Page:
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Grow Your Own Sunflower Seeds

Sunflowers grow at different times of the year in different parts of the country. In many areas, your sunflowers should be in the ground or growing now. This is a great gardening activity for kids with a pay-off for the hard work!

Follow the directions on the package of seeds. Note when the seed(s) should be planted and how deep. Also note whether these seeds are for the blooming sunflowers or for the ones that produce edible seeds.

Once your sunflower has grown and bloomed, you'll want to protect the bloom until it dries. If you don't, you'll more than likely lose all your seeds to the local wildlife!

One method of protecting your bloom is, after it have fully open and been open for a day or two ... or as many days as it takes for the bloom to mature and the center to fill out ... cover the bloom with a light weight paper bag that has had several holes punched in it. Try not and damage the stalk, but tie the bag around the bloom so that animals can't get to it. The holes in the bag will allow air to circulate so that the bloom, and its seeds, to dry.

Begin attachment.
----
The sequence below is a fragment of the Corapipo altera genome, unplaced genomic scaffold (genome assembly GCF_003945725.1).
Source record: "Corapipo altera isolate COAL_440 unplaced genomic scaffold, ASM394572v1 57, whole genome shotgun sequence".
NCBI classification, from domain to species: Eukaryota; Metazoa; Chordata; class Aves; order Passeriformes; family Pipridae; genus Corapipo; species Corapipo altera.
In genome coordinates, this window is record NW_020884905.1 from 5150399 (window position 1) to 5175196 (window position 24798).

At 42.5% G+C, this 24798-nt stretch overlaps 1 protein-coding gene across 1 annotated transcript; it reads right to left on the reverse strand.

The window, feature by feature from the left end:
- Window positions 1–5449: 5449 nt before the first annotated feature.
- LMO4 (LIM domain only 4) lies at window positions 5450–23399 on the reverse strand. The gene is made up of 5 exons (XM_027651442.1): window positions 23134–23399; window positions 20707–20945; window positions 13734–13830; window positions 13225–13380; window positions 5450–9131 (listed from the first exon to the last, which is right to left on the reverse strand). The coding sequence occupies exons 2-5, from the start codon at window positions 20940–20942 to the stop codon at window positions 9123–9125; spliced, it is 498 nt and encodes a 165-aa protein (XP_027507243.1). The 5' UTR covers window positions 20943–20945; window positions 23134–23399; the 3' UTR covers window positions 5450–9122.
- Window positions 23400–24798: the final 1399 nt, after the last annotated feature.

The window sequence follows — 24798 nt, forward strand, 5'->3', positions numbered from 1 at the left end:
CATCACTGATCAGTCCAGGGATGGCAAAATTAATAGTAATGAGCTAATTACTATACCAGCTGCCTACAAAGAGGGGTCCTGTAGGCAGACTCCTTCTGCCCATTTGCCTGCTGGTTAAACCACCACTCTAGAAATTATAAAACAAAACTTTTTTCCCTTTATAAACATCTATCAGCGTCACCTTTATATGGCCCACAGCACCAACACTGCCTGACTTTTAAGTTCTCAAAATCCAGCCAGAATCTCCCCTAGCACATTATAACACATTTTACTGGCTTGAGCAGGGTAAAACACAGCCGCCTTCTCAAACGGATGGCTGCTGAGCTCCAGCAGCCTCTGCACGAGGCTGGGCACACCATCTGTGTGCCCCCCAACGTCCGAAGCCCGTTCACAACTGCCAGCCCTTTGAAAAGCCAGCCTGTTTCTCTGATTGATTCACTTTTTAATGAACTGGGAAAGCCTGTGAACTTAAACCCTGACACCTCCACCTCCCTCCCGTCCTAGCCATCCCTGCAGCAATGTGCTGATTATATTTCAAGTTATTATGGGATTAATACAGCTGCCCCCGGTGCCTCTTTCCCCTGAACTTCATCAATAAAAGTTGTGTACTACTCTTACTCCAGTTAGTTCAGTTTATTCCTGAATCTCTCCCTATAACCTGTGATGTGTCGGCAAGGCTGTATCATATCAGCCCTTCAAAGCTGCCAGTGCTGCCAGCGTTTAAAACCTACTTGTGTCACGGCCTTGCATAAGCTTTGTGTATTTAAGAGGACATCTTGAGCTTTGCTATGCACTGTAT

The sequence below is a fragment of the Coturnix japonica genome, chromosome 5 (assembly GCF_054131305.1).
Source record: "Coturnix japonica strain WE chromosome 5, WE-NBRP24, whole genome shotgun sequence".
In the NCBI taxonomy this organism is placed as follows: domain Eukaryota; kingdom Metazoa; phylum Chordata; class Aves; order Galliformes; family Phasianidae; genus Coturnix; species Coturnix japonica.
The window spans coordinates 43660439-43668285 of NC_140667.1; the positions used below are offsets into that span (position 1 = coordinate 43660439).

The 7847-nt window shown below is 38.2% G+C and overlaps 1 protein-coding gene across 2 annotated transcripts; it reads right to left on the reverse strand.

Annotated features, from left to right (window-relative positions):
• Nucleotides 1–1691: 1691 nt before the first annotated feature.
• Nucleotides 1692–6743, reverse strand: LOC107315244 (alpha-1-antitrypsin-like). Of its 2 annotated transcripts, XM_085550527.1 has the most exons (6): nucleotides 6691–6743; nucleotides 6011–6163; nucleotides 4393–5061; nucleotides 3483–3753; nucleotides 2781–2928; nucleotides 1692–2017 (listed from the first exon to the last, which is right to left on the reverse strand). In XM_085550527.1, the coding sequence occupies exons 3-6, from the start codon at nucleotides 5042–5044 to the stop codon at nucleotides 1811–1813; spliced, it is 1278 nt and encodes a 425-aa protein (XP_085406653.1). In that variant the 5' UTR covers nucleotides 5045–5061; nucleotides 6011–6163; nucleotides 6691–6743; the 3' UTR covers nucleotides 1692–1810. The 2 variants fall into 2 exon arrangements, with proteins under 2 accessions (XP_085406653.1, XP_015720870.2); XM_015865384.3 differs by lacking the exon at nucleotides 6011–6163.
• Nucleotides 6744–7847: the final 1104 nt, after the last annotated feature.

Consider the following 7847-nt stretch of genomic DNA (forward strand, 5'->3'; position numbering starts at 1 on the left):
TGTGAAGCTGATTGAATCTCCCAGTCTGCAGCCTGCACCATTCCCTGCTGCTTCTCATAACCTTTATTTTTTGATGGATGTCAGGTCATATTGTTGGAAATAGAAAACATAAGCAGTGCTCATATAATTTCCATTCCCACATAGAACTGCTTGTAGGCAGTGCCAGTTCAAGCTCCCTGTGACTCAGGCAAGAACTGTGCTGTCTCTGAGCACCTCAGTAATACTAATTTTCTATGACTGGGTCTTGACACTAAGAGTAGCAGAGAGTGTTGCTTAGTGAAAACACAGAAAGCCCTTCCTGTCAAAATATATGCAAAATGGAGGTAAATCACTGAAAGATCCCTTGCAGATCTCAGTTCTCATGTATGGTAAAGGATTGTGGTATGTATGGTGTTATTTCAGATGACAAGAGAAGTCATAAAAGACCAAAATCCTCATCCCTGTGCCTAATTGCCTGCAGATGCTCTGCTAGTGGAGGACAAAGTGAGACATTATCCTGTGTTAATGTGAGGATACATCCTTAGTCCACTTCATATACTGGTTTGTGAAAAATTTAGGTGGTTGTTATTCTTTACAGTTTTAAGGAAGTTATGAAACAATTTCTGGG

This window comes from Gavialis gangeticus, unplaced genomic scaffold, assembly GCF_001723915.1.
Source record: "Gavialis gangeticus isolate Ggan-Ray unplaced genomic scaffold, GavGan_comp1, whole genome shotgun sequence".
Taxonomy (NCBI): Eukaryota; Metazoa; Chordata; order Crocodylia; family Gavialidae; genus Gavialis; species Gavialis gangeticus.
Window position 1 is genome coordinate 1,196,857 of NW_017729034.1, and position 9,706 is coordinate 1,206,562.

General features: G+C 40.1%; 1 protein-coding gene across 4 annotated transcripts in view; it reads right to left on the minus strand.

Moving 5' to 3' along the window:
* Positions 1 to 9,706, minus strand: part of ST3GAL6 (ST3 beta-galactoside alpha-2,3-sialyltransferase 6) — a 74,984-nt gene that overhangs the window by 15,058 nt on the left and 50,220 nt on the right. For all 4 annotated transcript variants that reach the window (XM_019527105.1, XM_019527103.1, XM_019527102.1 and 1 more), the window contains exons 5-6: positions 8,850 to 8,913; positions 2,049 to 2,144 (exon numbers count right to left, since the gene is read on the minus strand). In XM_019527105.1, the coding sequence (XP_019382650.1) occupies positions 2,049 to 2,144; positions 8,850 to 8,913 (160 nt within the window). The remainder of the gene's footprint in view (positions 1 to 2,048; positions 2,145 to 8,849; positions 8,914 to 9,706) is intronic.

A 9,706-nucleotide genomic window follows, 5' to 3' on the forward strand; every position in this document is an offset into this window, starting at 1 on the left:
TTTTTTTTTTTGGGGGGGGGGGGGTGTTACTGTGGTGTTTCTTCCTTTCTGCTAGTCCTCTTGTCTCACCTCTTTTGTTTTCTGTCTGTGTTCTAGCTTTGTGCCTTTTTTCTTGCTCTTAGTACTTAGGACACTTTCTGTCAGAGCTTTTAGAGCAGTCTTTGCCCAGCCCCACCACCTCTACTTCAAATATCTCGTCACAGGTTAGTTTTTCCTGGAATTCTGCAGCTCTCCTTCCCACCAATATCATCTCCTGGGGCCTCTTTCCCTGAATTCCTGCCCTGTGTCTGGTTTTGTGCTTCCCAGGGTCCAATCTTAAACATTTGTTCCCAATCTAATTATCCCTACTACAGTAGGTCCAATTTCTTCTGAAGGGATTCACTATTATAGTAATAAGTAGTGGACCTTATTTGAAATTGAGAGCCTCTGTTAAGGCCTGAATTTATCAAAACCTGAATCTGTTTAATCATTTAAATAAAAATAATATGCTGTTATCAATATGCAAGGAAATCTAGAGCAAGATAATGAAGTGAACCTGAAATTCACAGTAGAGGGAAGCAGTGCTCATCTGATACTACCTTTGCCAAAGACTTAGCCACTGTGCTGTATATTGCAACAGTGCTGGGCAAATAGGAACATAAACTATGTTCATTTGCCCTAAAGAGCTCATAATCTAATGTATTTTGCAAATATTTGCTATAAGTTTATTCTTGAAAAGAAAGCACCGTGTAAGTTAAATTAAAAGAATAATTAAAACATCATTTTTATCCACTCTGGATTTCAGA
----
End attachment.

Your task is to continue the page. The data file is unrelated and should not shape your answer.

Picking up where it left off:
Curing Sunflower Seeds

The back of a thoroughly ripe sunflower head is brown and dry, with no trace of green left in it. Cut the heads with a foot or two of stem attached, and then hang in a dry, well-ventilated place to finish drying. Heads should not be piled on top of each other, as seeds may rot and become moldy.

You can brush the seeds out with a stiff brush. If some seeds are still moist, them may be spread out to complete drying after being removed from the head.

Remember, these seeds are both unsalted and unroasted, so they won't taste like store bought seeds.


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